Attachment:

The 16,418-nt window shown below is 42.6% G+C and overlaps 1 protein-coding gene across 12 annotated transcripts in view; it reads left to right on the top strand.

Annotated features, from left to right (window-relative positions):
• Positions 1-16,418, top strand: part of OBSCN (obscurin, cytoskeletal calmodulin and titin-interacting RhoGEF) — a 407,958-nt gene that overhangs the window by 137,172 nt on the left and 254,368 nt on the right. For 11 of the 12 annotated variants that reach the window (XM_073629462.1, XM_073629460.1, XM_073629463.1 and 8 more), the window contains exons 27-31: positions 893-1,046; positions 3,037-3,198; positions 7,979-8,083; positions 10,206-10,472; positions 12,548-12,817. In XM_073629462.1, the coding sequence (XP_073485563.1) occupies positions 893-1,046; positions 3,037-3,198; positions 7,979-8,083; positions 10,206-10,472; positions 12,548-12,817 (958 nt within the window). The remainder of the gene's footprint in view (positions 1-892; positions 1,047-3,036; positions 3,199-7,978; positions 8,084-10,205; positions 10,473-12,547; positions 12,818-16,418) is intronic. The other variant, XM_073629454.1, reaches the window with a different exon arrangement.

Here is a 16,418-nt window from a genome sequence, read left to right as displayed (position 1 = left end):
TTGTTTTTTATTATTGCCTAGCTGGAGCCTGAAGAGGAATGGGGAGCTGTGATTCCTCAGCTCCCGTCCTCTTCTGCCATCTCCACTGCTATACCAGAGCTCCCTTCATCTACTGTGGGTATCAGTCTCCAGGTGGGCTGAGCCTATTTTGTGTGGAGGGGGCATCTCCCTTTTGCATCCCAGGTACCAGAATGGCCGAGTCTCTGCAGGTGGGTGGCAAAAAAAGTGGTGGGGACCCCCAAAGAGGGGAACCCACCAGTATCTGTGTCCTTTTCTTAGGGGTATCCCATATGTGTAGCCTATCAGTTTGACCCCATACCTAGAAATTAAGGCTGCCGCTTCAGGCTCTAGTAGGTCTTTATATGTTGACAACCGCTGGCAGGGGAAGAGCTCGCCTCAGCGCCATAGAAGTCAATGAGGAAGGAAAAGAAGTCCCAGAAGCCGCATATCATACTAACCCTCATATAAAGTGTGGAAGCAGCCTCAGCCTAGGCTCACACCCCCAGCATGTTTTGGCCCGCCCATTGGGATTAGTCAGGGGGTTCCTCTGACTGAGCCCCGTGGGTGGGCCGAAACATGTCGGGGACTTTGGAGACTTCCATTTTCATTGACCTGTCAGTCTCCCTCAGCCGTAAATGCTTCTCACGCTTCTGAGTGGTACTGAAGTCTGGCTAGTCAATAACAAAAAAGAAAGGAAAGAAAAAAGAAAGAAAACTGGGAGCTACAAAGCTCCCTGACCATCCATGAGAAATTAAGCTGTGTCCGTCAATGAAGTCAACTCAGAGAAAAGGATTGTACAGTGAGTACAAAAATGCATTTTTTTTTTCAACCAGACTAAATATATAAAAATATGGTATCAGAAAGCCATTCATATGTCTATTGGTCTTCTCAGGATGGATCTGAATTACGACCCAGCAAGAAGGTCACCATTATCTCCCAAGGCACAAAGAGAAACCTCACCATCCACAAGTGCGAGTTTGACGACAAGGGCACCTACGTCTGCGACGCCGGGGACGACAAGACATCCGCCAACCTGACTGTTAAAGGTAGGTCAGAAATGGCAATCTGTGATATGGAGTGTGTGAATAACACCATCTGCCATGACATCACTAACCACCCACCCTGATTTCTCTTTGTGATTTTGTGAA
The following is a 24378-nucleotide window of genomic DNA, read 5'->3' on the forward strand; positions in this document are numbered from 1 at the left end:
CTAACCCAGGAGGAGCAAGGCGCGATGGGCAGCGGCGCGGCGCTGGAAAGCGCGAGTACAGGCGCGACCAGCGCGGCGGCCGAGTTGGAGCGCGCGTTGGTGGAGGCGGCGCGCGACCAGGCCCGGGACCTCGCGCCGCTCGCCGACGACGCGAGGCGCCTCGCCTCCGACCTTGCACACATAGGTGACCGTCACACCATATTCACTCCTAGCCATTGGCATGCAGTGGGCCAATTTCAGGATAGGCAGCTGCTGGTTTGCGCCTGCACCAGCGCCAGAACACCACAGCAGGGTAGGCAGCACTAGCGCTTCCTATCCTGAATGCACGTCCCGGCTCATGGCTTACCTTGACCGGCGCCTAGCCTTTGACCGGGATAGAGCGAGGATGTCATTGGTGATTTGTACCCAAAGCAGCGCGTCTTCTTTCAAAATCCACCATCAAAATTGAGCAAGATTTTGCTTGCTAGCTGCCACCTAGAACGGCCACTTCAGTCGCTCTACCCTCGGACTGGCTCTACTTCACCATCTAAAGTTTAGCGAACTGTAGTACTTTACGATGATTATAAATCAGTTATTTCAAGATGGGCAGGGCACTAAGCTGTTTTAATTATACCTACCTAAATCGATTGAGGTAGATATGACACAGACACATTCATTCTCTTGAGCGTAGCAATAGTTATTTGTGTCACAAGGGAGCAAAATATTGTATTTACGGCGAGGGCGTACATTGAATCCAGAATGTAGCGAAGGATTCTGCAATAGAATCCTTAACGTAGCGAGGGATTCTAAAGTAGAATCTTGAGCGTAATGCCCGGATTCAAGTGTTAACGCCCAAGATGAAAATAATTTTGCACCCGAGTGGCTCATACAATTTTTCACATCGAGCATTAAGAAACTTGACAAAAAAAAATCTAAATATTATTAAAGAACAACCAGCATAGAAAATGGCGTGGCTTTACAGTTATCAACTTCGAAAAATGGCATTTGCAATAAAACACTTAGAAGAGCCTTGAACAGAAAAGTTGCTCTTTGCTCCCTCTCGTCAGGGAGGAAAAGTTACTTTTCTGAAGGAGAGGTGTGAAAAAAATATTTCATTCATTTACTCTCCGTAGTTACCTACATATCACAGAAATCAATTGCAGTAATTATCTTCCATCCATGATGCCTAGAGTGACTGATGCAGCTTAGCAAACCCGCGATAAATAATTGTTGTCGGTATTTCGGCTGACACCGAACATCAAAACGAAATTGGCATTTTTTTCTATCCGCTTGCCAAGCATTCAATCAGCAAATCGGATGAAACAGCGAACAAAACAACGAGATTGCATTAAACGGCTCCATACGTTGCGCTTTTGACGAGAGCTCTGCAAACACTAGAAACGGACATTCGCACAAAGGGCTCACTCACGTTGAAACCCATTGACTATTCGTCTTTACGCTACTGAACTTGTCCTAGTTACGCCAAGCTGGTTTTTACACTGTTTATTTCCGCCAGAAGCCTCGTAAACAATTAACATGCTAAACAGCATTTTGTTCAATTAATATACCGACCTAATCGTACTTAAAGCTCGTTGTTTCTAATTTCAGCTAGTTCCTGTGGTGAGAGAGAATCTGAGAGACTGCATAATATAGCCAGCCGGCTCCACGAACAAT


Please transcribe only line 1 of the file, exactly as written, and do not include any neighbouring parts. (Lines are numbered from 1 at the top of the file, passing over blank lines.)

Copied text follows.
The 16,418-nt window shown below is 42.6% G+C and overlaps 1 protein-coding gene across 12 annotated transcripts in view; it reads left to right on the top strand.